food choices go a long way when it comes to your heart's health.
Focusing on fresh foods full of heart-healthy fats and antioxidants can
decrease your risk of developing heart disease and cut your chances of a
heart attack. These 10 foods will help keep your ticker in top shape.
Avocados can help lower LDL levels while raising the amount of HDL cholesterol in your body.
Start your day with a steaming bowl of oats, which are full of omega-3
fatty acids, folate, and potassium. This fiber-rich superfood can lower
levels of LDL (or bad) cholesterol and help keep arteries clear.
Opt for coarse or steel-cut oats over instant varieties -- the coarse
and steel-cut contain more fiber -- and top your bowl off with a banana
for another four grams of fiber.
Super-rich in omega-3 fatty acids, salmon can effectively reduce blood
pressure and keep clotting at bay. Aim for two servings per week, which
may reduce your risk of dying of a heart attack by up to one-third.
"Salmon contains the carotenoid astaxanthin, which is a very powerful
antioxidant," says cardiologist Stephen T. Sinatra, MD, the author of
"Lower Your Blood Pressure In Eight Weeks." But be sure to choose wild
salmon over farm-raised fish, which can be packed with insecticides,
pesticides, and heavy metals.
Not a fan of salmon? Other oily fish like mackerel, tuna, herring, and sardines will give your heart the same boost.
Add a bit of avocado to a sandwich or spinach salad to increase the
amount of heart-healthy fats in your diet. Packed with monounsaturated
fat, avocados can help lower LDL levels while raising the amount of HDL
cholesterol in your body.
"Avocados are awesome," says Dr. Sinatra. "They allow for the absorption
of other carotenoids -- especially beta-carotene and lycopene -- which
are essential for heart health."
Full of monounsaturated fats, olive oil lowers bad LDL cholesterol and reduces your risk of developing heart disease.
Results from the Seven Countries Study, which looked at cardiovascular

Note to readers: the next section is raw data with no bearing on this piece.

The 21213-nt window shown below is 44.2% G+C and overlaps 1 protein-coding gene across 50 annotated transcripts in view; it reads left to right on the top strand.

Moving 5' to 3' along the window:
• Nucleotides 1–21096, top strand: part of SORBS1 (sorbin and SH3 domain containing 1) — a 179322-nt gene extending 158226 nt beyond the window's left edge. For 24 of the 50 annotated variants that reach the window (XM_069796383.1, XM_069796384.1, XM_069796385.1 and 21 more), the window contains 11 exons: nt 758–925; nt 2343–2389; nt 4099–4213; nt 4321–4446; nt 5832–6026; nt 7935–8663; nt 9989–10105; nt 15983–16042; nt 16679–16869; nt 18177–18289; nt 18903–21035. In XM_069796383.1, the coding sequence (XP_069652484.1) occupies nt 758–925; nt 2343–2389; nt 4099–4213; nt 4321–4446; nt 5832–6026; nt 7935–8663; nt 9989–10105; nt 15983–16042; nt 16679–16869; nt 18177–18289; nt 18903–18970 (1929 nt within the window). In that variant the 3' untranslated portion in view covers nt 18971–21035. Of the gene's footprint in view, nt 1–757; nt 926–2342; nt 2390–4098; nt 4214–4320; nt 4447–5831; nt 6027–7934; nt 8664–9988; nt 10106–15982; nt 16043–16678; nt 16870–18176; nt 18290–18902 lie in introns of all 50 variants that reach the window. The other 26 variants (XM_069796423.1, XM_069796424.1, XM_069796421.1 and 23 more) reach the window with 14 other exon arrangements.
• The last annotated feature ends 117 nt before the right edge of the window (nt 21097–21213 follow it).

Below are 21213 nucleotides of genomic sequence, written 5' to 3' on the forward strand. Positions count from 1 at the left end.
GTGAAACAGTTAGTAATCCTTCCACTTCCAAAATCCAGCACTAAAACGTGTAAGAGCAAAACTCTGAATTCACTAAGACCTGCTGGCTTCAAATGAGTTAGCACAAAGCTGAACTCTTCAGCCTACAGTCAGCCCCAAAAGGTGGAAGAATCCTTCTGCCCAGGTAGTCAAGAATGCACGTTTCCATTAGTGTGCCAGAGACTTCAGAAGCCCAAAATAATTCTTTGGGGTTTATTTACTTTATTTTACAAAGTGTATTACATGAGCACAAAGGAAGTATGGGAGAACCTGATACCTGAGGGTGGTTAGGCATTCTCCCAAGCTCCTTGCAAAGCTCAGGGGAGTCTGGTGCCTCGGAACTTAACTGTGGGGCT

disease incidences across the globe, showed that while men in Crete had a
predisposition for high cholesterol levels, relatively few died of
heart disease because their diet focused on heart-healthy fats found in
olive oil. Look for extra-virgin or virgin varieties -- they're the
least processed -- and use them instead of butter when cooking.
Almonds, walnuts, and macadamia nuts are all full of omega-3 fatty acids and mono- and polyunsaturated fats.
Almonds are rich in omega-3s, plus nuts increase fiber in the diet, says
Dr. Sinatra. "And like olive oil, they are a great source of healthy
Blueberries, raspberries, strawberries -- whatever berry you like best
-- are full of anti-inflammatories, which reduce your risk of heart
disease and cancer. "Blackberries and blueberries are especially great,"
says Sinatra. "But all berries are great for your vascular health."
Fill up on fiber with lentils, chickpeas, and black and kidney beans.
They're packed with omega-3 fatty acids, calcium and soluble fiber.
Spinach can help keep your ticker in top shape thanks to its stores of lutein, folate, potassium, and fiber. But upping your servings of any veggies is sure to give your heart a
boost. The Physicians' Health Study examined more than 15,000 men
without heart disease for a period of 12 years. Those who ate at least
2½ servings of vegetables each day cut their risk of heart disease by
about 25 percent, compared with those who didn't eat the veggies. Each
additional serving reduced risk by another 17 percent.
Full of fiber and omega-3 and omega-6 fatty acids, a little sprinkling
of flaxseed can go a long way for your heart. Top a bowl of oatmeal or
whole-grain cereal with a smidgen of ground flaxseed for the ultimate
Soy may lower cholesterol, and since it is low in saturated fat, it's
still a great source of lean protein in a heart-healthy diet.